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Mason Arnold is one of Northwest's winter graduates, earning his bachelor's degree in writing. (Photo by Todd Weddle/Northwest Missouri State University)

Mason Arnold is one of Northwest's winter graduates, earning his bachelor's degree in writing. (Photo by Todd Weddle/Northwest Missouri State University)

Dec. 10, 2021

Arnold benefits from resources, mentors, opportunities to mold future

There was a time when Mason Arnold was certain he wanted a career in advertising, but the abundant opportunities available to him at Northwest Missouri State University – and his knack for seizing them – opened him to multiple possibilities. 

Now, Arnold is a graduate with his bachelor’s degree in writing and will continue his education at Northwest in pursuit of a master’s degree in English.

“The goal still remains pretty well the same to work in advertising as either a writer with design experience or a designer with writing experience – or go into teaching at the college level,” he said.

Arnold is a native of nearby Andrew County, so Northwest was never absent from his list of college options. He became familiar with the campus as a participant in the University’s Upward Bound Math and Science program, which provides high school students with enriched academic, social, cultural and personal support. That positive experience led him to select Northwest for his undergraduate experience because it was the most affordable option.

His familiarity with campus also gave Arnold an advantage in that he knew Career Services was ready to assist. Staff there directed him to the Office of Marketing and Communication, where Arnold secured a student employment position as a design assistant when he began his freshman year.

“I wouldn’t have started on this entire journey – working in University Marketing and Communication, being a teaching assistant, working with GreenTower Press – if I hadn't had the initiative to go talk to Career Services about my résumé,” Arnold said. “Having that resource available and knowing that it’s available – I knew that it was available through Upward Bound Math and Science.”

As Arnold engaged in his coursework, he realized he could apply his skills to other potential careers. He changed his major from graphic design to writing while he continued honing his graphic design skills and teaching himself how to use design software. His interest in teaching evolved from an opportunity he received during the spring of his second year to become a teaching assistant for media design courses with Dr. Jody Strauch, who retired in 2020 as an assistant professor of mass media, in the School of Communication and Mass Media.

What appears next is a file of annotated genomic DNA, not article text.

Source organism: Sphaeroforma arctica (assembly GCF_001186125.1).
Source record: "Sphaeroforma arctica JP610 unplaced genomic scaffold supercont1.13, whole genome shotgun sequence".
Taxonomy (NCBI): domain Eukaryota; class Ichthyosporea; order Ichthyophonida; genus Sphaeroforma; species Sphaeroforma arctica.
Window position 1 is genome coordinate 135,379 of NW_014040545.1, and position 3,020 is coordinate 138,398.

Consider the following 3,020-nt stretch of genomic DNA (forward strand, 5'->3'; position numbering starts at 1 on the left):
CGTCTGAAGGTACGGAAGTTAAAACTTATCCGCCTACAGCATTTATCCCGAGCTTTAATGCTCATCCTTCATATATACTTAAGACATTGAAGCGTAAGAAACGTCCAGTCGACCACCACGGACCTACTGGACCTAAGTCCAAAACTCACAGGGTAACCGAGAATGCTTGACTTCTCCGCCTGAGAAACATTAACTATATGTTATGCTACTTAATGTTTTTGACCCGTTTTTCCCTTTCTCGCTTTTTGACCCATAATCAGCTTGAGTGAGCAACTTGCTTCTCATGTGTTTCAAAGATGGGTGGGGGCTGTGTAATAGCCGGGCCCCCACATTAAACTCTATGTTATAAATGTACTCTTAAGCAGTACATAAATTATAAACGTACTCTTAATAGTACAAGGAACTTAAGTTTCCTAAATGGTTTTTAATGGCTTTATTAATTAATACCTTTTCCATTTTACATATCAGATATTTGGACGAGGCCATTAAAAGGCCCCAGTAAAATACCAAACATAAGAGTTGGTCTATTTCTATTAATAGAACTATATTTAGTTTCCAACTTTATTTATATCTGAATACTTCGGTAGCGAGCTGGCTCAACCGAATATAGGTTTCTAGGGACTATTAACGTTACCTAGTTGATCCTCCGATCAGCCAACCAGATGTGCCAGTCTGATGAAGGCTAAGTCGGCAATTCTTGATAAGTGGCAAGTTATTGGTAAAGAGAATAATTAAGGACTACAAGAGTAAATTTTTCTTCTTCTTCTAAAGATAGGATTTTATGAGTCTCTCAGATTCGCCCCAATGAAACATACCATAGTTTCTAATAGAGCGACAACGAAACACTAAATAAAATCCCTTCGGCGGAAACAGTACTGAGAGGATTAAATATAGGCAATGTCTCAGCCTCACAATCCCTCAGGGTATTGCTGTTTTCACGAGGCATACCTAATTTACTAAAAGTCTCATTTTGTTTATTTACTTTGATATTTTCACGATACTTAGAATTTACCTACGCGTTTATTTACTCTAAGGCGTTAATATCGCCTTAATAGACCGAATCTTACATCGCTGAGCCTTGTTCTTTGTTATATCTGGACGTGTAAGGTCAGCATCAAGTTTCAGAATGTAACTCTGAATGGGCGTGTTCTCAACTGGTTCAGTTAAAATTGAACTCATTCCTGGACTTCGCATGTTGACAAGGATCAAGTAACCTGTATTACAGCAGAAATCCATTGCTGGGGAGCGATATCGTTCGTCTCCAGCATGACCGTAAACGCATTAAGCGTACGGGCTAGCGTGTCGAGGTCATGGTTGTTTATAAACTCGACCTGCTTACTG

“She gave me a really good foundation for what students might expect from a teacher or professor in the type of role that I would like to occupy,” Arnold said.

In the Department of Language, Literature and Writing, Arnold counts Senior Instructor of English Luke Rolfes and Professor of English Dr. John Gallaher as two more faculty members who provided invaluable mentoring.

“Having both of them has been incredibly influential to me as a student, as a writer, as a designer, as a worker,” Arnold said. “They just ran the gamut on influential activities and actions.”

An early internship with the Laurel Review and GreenTower Press led Arnold to a student employment position with the organization that he occupied for the remainder of his undergraduate career. As he continues his education in Northwest’s Graduate School, he will remain with the Laurel Review and GreenTower Press as a graduate assistant.

Additionally, he was active in AdInk, serving a stint as co-president for the advertising club, and he was a multiplatform content creator with Knacktive, a student-run marketing agency, during the spring 2020 semester.

“I’ve been able to design a lot of different posters, a handful of different books and talk to a lot of different writers,” he said, adding his attendance at last year’s Association of Writers & Writing Programs Conference in San Antonio, Texas, as another highlight.

“Professors have a lot of different standards and expectations for their classes, and taking a lot of different professors and a lot of different classes really helped me to know who I am as a student and who I might be as a teacher or a worker,” Mason said.


Dr. Mark Hornickel
Administration Building
Room 215